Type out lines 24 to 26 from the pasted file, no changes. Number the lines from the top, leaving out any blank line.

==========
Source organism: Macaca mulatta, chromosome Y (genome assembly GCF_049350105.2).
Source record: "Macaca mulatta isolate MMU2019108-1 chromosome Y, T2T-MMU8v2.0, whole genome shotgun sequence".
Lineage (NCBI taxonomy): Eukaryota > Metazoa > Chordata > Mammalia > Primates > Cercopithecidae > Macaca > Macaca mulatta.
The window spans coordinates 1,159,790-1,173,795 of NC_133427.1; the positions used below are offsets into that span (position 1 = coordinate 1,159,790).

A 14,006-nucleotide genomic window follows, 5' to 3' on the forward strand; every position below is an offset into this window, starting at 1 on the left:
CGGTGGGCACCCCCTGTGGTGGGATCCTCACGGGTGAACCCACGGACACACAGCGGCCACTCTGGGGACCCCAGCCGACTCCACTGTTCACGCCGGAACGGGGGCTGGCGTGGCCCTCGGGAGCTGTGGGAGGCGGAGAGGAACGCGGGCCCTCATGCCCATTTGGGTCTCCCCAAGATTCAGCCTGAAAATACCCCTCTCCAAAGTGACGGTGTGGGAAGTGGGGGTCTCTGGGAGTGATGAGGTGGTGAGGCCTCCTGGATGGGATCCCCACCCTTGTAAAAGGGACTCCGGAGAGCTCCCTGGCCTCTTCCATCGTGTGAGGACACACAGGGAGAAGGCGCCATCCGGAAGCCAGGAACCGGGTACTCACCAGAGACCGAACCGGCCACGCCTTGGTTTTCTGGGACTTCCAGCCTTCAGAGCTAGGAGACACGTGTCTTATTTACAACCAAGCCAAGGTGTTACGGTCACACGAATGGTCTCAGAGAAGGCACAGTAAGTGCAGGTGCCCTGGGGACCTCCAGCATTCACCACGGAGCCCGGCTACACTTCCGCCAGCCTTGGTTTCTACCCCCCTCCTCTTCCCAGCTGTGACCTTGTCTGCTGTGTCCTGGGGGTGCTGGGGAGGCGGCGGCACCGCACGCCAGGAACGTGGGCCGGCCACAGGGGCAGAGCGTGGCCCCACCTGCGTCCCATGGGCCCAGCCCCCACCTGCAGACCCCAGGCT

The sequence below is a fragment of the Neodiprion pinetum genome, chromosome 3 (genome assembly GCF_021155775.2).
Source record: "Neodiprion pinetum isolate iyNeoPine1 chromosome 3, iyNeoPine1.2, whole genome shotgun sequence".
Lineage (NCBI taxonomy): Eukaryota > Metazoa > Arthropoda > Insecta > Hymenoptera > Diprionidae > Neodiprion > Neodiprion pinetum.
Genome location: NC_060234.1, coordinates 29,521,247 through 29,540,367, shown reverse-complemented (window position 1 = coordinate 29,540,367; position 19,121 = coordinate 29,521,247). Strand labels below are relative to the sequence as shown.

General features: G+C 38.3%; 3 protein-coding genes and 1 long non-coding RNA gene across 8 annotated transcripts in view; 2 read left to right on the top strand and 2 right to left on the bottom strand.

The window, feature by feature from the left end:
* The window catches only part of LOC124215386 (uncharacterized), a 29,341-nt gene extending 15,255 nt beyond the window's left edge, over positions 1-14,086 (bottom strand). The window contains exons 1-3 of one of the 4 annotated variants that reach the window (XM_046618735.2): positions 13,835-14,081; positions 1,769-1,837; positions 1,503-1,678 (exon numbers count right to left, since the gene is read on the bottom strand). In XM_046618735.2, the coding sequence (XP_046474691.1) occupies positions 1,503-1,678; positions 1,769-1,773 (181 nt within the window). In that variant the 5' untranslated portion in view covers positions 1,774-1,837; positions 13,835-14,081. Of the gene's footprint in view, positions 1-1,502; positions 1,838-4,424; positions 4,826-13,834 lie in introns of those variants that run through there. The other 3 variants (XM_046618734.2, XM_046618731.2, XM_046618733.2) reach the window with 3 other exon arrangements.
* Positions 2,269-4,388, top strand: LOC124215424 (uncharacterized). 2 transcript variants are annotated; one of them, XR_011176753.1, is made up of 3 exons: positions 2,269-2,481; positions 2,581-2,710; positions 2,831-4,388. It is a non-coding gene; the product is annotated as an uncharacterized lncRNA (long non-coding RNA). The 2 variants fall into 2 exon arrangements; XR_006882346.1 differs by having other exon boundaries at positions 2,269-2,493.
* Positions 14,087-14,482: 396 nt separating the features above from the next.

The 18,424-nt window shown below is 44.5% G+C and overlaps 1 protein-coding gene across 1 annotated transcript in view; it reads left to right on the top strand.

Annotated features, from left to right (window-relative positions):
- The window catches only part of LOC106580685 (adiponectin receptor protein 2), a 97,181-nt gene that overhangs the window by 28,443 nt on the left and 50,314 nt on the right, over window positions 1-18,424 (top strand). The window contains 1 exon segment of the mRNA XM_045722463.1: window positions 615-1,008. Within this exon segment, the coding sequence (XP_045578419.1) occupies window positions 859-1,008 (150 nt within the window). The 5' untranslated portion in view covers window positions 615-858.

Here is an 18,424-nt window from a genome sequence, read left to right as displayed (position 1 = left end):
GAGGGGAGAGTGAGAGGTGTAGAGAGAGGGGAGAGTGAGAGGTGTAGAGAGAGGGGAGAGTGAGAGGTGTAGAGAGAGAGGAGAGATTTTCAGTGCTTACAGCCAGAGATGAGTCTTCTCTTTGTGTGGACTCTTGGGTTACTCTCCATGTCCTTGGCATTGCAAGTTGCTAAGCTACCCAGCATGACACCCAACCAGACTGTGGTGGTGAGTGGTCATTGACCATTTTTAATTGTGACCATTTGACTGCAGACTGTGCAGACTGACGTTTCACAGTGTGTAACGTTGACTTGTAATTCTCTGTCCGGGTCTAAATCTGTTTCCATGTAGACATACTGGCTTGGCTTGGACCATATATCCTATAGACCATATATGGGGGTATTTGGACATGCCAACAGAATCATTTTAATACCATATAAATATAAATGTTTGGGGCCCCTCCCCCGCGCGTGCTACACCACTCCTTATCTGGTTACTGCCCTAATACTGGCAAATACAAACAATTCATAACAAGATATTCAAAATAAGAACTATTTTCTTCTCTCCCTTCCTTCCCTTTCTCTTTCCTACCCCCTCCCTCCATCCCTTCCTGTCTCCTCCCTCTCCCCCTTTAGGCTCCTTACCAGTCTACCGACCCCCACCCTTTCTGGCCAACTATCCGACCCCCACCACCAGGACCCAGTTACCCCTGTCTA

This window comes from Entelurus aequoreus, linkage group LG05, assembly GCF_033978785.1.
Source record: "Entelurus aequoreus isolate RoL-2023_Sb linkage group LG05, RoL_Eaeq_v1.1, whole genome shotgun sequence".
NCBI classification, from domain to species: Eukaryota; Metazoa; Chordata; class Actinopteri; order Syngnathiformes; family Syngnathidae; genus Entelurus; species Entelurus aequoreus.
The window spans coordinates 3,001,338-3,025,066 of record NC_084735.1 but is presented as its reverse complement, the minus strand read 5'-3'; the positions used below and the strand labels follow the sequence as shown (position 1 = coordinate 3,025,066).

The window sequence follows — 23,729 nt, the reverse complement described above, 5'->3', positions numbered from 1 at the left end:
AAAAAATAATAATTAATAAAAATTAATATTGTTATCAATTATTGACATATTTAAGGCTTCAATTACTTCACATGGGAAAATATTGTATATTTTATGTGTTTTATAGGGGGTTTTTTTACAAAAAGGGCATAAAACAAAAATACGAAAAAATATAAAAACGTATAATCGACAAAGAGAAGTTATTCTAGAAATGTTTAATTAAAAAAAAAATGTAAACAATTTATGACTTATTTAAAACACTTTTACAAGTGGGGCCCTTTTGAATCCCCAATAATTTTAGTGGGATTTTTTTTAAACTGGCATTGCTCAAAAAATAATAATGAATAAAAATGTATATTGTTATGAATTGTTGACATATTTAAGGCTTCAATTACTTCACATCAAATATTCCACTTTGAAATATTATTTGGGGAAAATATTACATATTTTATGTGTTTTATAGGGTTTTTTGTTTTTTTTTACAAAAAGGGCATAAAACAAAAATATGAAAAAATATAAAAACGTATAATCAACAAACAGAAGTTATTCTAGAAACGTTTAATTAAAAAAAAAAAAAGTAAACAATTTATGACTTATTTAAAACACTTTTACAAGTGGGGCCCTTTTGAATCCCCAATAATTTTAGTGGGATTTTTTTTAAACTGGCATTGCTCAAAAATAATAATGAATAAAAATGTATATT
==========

The window spans coordinates 3,001,338-3,025,066 of record NC_084735.1 but is presented as its reverse complement, the minus strand read 5'-3'; the positions used below and the strand labels follow the sequence as shown (position 1 = coordinate 3,025,066).

The window sequence follows — 23,729 nt, the reverse complement described above, 5'->3', positions numbered from 1 at the left end:
AAAAAATAATAATTAATAAAAATTAATATTGTTATCAATTATTGACATATTTAAGGCTTCAATTACTTCACATGGGAAAATATTGTATATTTTATGTGTTTTATAGGGGGTTTTTTTACAAAAAGGGCATAAAACAAAAATACGAAAAAATATAAAAACGTATAATCGACAAAGAGAAGTTATTCTAGAAATGTTTAATTAAAAAAAAAATGTAAACAATTTATGACTTATTTAAAACACTTTTACAAGTGGGGCCCTTTTGAATCCCCAATAATTTTAGTGGGATTTTTTTTAAACTGGCATTGCTCAAAAAATAATAATGAATAAAAATGTATATTGTTATGAATTGTTGACATATTTAAGGCTTCAATTACTTCACATCAAATATTCCACTTTGAAATATTATTTGGGGAAAATATTACATATTTTATGTGTTTTATAGGGTTTTTTGTTTTTTTTTACAAAAAGGGCATAAAACAAAAATATGAAAAAATATAAAAACGTATAATCAACAAACAGAAGTTATTCTAGAAACGTTTAATTAAAAAAAAAAAAAGTAAACAATTTATGACTTATTTAAAACACTTTTACAAGTGGGGCCCTTTTGAATCCCCAATAATTTTAGTGGGATTTTTTTTAAACTGGCATTGCTCAAAAATAATAATGAATAAAAATGTATATT